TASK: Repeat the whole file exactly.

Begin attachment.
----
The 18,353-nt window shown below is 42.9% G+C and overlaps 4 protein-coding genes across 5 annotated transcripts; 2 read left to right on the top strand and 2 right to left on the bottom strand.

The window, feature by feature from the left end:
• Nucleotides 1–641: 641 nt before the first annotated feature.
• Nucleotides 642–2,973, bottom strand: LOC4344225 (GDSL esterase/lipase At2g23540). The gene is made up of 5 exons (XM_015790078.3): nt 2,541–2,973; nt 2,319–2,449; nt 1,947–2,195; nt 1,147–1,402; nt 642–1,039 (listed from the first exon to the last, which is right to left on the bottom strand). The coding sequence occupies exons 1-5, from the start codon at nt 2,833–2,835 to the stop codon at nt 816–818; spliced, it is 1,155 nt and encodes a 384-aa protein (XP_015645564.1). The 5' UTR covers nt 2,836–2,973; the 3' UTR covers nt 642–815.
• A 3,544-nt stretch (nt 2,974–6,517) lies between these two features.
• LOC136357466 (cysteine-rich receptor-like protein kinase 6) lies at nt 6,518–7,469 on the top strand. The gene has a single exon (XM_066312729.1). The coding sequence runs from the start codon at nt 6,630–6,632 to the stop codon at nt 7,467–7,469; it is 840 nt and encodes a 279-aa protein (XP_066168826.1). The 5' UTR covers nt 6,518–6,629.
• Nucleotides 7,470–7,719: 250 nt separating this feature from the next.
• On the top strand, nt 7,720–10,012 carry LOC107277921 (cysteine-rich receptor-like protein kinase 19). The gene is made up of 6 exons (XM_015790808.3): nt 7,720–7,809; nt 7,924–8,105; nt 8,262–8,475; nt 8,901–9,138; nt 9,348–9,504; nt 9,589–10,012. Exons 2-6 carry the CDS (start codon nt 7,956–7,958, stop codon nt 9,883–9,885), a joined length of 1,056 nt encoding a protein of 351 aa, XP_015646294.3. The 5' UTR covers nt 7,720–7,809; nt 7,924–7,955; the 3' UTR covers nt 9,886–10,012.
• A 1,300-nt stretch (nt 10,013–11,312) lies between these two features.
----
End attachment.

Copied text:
The 18,353-nt window shown below is 42.9% G+C and overlaps 4 protein-coding genes across 5 annotated transcripts; 2 read left to right on the top strand and 2 right to left on the bottom strand.

The window, feature by feature from the left end:
• Nucleotides 1–641: 641 nt before the first annotated feature.
• Nucleotides 642–2,973, bottom strand: LOC4344225 (GDSL esterase/lipase At2g23540). The gene is made up of 5 exons (XM_015790078.3): nt 2,541–2,973; nt 2,319–2,449; nt 1,947–2,195; nt 1,147–1,402; nt 642–1,039 (listed from the first exon to the last, which is right to left on the bottom strand). The coding sequence occupies exons 1-5, from the start codon at nt 2,833–2,835 to the stop codon at nt 816–818; spliced, it is 1,155 nt and encodes a 384-aa protein (XP_015645564.1). The 5' UTR covers nt 2,836–2,973; the 3' UTR covers nt 642–815.
• A 3,544-nt stretch (nt 2,974–6,517) lies between these two features.
• LOC136357466 (cysteine-rich receptor-like protein kinase 6) lies at nt 6,518–7,469 on the top strand. The gene has a single exon (XM_066312729.1). The coding sequence runs from the start codon at nt 6,630–6,632 to the stop codon at nt 7,467–7,469; it is 840 nt and encodes a 279-aa protein (XP_066168826.1). The 5' UTR covers nt 6,518–6,629.
• Nucleotides 7,470–7,719: 250 nt separating this feature from the next.
• On the top strand, nt 7,720–10,012 carry LOC107277921 (cysteine-rich receptor-like protein kinase 19). The gene is made up of 6 exons (XM_015790808.3): nt 7,720–7,809; nt 7,924–8,105; nt 8,262–8,475; nt 8,901–9,138; nt 9,348–9,504; nt 9,589–10,012. Exons 2-6 carry the CDS (start codon nt 7,956–7,958, stop codon nt 9,883–9,885), a joined length of 1,056 nt encoding a protein of 351 aa, XP_015646294.3. The 5' UTR covers nt 7,720–7,809; nt 7,924–7,955; the 3' UTR covers nt 9,886–10,012.
• A 1,300-nt stretch (nt 10,013–11,312) lies between these two features.